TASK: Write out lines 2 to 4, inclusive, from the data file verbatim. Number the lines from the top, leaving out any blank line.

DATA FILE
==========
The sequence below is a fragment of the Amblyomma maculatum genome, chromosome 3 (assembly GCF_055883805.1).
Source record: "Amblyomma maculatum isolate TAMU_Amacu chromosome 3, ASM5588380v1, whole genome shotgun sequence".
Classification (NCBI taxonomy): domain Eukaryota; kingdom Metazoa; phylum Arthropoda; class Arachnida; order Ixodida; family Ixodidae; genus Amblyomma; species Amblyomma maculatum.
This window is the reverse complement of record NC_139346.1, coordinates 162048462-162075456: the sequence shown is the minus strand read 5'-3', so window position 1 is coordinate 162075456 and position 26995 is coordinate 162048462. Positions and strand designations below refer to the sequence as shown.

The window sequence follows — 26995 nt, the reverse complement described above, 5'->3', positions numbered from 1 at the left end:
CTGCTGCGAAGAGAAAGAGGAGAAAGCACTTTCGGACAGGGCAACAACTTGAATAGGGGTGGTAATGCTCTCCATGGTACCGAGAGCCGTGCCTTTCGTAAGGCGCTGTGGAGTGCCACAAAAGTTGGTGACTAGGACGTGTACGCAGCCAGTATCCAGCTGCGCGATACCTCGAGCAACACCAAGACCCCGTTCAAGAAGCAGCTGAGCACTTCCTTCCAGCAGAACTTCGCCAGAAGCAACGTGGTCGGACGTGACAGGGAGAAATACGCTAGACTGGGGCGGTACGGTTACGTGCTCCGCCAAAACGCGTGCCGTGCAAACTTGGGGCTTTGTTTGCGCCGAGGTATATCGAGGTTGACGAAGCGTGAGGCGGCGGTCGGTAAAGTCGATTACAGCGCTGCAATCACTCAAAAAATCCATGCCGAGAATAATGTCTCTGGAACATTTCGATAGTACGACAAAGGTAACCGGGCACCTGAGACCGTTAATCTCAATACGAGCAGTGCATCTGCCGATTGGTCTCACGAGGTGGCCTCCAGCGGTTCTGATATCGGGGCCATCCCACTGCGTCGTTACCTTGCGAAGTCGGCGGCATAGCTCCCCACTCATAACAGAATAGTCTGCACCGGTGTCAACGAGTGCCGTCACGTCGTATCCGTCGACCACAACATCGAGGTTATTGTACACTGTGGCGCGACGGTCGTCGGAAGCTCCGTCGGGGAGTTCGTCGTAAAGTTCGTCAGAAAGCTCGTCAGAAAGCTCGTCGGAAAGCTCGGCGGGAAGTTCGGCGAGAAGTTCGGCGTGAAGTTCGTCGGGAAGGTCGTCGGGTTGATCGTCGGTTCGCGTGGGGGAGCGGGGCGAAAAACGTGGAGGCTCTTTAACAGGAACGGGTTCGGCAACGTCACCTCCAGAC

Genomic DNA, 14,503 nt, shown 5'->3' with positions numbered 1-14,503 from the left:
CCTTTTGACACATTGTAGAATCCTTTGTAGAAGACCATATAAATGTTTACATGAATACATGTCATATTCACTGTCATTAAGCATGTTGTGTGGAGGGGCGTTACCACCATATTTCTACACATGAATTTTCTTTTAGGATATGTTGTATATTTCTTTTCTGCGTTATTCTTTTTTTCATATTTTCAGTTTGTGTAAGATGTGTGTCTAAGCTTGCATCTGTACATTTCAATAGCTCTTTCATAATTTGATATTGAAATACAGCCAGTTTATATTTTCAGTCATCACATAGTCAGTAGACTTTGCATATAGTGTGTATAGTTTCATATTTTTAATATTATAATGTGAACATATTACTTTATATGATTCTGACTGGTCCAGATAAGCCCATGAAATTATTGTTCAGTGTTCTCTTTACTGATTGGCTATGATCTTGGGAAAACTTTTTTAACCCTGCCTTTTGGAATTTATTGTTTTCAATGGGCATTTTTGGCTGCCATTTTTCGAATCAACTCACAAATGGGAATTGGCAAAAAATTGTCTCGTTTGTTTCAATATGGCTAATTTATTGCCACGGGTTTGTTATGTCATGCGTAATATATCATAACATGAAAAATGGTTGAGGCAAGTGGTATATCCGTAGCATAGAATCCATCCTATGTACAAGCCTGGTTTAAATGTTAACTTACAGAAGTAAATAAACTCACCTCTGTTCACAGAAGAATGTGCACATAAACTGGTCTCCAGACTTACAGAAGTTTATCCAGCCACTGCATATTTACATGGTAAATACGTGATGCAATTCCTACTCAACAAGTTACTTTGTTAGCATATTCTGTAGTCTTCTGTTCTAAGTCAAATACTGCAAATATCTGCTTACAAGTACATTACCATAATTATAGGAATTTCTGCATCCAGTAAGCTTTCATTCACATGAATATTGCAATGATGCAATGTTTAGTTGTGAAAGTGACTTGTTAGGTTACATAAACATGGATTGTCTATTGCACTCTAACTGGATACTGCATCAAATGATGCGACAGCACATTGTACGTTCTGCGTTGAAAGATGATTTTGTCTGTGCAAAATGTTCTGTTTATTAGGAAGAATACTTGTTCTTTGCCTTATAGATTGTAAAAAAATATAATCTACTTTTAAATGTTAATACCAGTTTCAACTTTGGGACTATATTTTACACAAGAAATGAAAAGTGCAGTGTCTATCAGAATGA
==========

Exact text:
Source record: "Amblyomma maculatum isolate TAMU_Amacu chromosome 3, ASM5588380v1, whole genome shotgun sequence".
Classification (NCBI taxonomy): domain Eukaryota; kingdom Metazoa; phylum Arthropoda; class Arachnida; order Ixodida; family Ixodidae; genus Amblyomma; species Amblyomma maculatum.
This window is the reverse complement of record NC_139346.1, coordinates 162048462-162075456: the sequence shown is the minus strand read 5'-3', so window position 1 is coordinate 162075456 and position 26995 is coordinate 162048462. Positions and strand designations below refer to the sequence as shown.